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I love reading. It’s been my favorite pastime since I was young. I remember bringing home massive piles of books from the library each week and actually reading most of them. I have always felt that you can learn anything by reading the right book.
Imagine my surprise when I began homeschooling and two-thirds of my offspring struggled to read! My 11-year-old daughter has finally blasted off to the world of reading wonder, but my 9-year-old son still struggles with reading even the simplest stories.
How Literature-based Unit Studies Work
A large part of our homeschool day includes learning through Literature-based unit studies. We love to read a book and then dive into learning more about the things in the book. As with any unit study, you can explore any subject, using a story as the starting place.
For instance, a unit study based on Little House on the Prairie can teach many different subjects. You might explore such subjects as prairie life, state history, cooking lessons, family relationships, and much more. There is so much to learn from this amazing book! I would hate it if my kids missed out on enjoying it just because they don’t read as quickly as someone else.
Literature-based Unit Studies for Struggling Readers
So how do I teach kids who can’t read very well using stories? While I could (and sometimes do) feel like a failure as a reading teacher, I have found ways to incorporate my love of books into our homeschool day with even the most reluctant of readers.
Share the Reading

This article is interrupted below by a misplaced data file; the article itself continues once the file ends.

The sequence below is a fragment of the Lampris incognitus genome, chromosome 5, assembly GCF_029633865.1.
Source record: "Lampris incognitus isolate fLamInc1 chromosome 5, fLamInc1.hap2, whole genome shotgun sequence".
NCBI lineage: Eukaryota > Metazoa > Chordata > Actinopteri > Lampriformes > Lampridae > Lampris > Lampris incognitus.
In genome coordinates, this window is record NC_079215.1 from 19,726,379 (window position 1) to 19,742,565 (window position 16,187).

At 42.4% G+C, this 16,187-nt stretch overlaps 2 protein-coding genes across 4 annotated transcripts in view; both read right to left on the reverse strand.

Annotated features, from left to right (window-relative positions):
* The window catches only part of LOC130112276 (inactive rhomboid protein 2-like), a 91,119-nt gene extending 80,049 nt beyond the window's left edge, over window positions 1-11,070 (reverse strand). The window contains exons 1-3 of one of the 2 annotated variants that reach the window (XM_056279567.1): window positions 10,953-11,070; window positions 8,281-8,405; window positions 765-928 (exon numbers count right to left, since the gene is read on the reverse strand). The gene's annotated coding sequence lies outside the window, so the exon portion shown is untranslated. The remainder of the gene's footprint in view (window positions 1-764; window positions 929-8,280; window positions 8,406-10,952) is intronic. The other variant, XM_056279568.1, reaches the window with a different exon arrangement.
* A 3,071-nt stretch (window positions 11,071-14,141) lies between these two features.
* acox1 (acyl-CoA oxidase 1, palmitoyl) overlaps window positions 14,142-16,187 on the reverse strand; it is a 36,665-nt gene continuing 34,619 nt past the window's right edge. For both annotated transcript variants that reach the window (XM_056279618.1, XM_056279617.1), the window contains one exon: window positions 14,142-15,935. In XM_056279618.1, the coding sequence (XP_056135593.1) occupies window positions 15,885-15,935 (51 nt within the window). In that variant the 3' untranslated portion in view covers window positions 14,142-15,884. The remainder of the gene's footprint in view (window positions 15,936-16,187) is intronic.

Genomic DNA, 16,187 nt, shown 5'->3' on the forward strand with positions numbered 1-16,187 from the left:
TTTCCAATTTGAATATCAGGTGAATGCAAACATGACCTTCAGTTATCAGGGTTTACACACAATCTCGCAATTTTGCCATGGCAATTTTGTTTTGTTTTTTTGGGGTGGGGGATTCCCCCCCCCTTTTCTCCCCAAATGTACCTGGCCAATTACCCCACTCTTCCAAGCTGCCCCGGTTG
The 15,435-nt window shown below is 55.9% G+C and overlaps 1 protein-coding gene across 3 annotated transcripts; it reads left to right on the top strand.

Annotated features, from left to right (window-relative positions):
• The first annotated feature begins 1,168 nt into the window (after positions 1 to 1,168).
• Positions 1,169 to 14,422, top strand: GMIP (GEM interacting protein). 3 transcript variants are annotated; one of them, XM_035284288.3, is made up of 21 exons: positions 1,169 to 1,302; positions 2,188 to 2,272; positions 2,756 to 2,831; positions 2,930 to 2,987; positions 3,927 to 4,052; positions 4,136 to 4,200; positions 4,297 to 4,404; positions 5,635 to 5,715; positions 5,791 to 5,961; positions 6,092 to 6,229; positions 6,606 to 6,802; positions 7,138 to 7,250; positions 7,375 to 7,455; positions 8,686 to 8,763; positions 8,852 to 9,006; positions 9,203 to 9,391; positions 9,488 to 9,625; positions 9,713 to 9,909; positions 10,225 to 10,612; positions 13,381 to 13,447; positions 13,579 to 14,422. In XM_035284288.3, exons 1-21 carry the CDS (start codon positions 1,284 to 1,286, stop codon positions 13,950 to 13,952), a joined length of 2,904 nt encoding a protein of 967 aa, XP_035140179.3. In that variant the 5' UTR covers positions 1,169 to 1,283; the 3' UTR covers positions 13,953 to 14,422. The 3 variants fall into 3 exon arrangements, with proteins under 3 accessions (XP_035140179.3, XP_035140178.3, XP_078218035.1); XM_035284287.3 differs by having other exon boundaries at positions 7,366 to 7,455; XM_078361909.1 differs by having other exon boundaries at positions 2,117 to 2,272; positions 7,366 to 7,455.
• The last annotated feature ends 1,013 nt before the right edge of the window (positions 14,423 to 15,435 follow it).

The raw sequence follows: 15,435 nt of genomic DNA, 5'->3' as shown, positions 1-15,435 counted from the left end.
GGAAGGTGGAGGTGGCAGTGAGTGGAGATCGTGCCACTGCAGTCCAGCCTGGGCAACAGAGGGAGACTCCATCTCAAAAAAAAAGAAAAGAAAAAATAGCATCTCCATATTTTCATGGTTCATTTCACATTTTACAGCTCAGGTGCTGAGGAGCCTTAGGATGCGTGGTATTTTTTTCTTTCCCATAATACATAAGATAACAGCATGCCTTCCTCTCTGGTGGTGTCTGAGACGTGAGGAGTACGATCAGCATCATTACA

Something I do with my reluctant readers is share the reading. They get frustrated with reading a whole chapter by themselves, so we take turns reading a page (or sentence) at a time. This gives them a chance to practice their reading and a break in between to just enjoy the story.
Most nights, just before bedtime, you can find me piled in the bed with a kid on each side, as I read aloud a chapter in our latest history reader. These are books that showcase the lives of people who lived during the time period we are studying. Our latest book is The Singing Tree, but we have laughed over the antics of Simon in the Great Turkey Walk, and cried with Johnny Tremain.
If you were to enter our home at any given time, you might be bombarded with one or more stories being blasted through the speakers of MP3 players, phones and stereos. While my kiddos struggle with actually reading the stories, they have a great love of good stories. I like to assign them a related book to go along with whatever we are studying at the time.
When I say picture books, you might think I’m talking about using these books for preschoolers. Nope, I use picture books even with my middle-schooler. (And I have to admit, they are some of my own personal favorites too!) If you aren’t sure where to start with a literature-based unit study for your reluctant reader, start here. Find a really good picture book and read it together. Discuss things that are mentioned in the book that they want to know more about.There you’ve got it… the start of an amazing unit study.
For reluctant readers (and writers,) just the idea of a report can cause tantrums. Notebooking is just not their favorite thing to do to. So, with my two reluctant readers, I have to be creative in finding great ways to apply their new-found knowledge. For each unit study, I try to make sure that I include some fun hands-on activities that will help them learn without having to write it all down. We’ve done lots of different activities – from a fun craft activity like weaving, or a field trip to a blacksmith shop. The more hands-on, the better for my reluctant readers.
Do you have a reluctant reader? How do you share your love of books with a kid who doesn’t like to read?
Love this, great tips! Here are mine: http://untoadoption.org/making-a-bookworm-10-ways-to-woo-a-reluctant-reader/